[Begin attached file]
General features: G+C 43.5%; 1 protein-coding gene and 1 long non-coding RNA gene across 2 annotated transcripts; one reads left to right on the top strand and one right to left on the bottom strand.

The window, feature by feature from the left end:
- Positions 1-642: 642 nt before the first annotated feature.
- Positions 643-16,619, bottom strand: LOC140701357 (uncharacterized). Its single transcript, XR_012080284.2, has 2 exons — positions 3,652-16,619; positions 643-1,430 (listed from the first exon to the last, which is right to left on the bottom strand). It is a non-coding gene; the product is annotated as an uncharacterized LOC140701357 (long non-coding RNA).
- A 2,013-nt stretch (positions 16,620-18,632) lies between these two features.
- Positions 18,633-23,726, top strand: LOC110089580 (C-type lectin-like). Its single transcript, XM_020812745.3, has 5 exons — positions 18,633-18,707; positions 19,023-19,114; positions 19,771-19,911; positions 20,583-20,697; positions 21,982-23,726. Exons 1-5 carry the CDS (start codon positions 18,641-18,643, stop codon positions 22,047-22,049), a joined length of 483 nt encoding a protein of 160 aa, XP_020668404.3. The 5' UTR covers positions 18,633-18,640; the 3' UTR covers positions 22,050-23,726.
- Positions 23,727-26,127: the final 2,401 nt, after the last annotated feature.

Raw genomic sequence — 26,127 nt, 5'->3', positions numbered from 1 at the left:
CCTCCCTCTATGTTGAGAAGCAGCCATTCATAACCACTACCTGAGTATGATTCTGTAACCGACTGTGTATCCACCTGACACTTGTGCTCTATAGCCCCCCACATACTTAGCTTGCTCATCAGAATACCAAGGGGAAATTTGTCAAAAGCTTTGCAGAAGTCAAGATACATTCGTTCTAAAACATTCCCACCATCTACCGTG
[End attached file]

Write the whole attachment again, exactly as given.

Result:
General features: G+C 43.5%; 1 protein-coding gene and 1 long non-coding RNA gene across 2 annotated transcripts; one reads left to right on the top strand and one right to left on the bottom strand.

The window, feature by feature from the left end:
- Positions 1-642: 642 nt before the first annotated feature.
- Positions 643-16,619, bottom strand: LOC140701357 (uncharacterized). Its single transcript, XR_012080284.2, has 2 exons — positions 3,652-16,619; positions 643-1,430 (listed from the first exon to the last, which is right to left on the bottom strand). It is a non-coding gene; the product is annotated as an uncharacterized LOC140701357 (long non-coding RNA).
- A 2,013-nt stretch (positions 16,620-18,632) lies between these two features.
- Positions 18,633-23,726, top strand: LOC110089580 (C-type lectin-like). Its single transcript, XM_020812745.3, has 5 exons — positions 18,633-18,707; positions 19,023-19,114; positions 19,771-19,911; positions 20,583-20,697; positions 21,982-23,726. Exons 1-5 carry the CDS (start codon positions 18,641-18,643, stop codon positions 22,047-22,049), a joined length of 483 nt encoding a protein of 160 aa, XP_020668404.3. The 5' UTR covers positions 18,633-18,640; the 3' UTR covers positions 22,050-23,726.
- Positions 23,727-26,127: the final 2,401 nt, after the last annotated feature.

Raw genomic sequence — 26,127 nt, 5'->3', positions numbered from 1 at the left:
CCTCCCTCTATGTTGAGAAGCAGCCATTCATAACCACTACCTGAGTATGATTCTGTAACCGACTGTGTATCCACCTGACACTTGTGCTCTATAGCCCCCCACATACTTAGCTTGCTCATCAGAATACCAAGGGGAAATTTGTCAAAAGCTTTGCAGAAGTCAAGATACATTCGTTCTAAAACATTCCCACCATCTACCGTG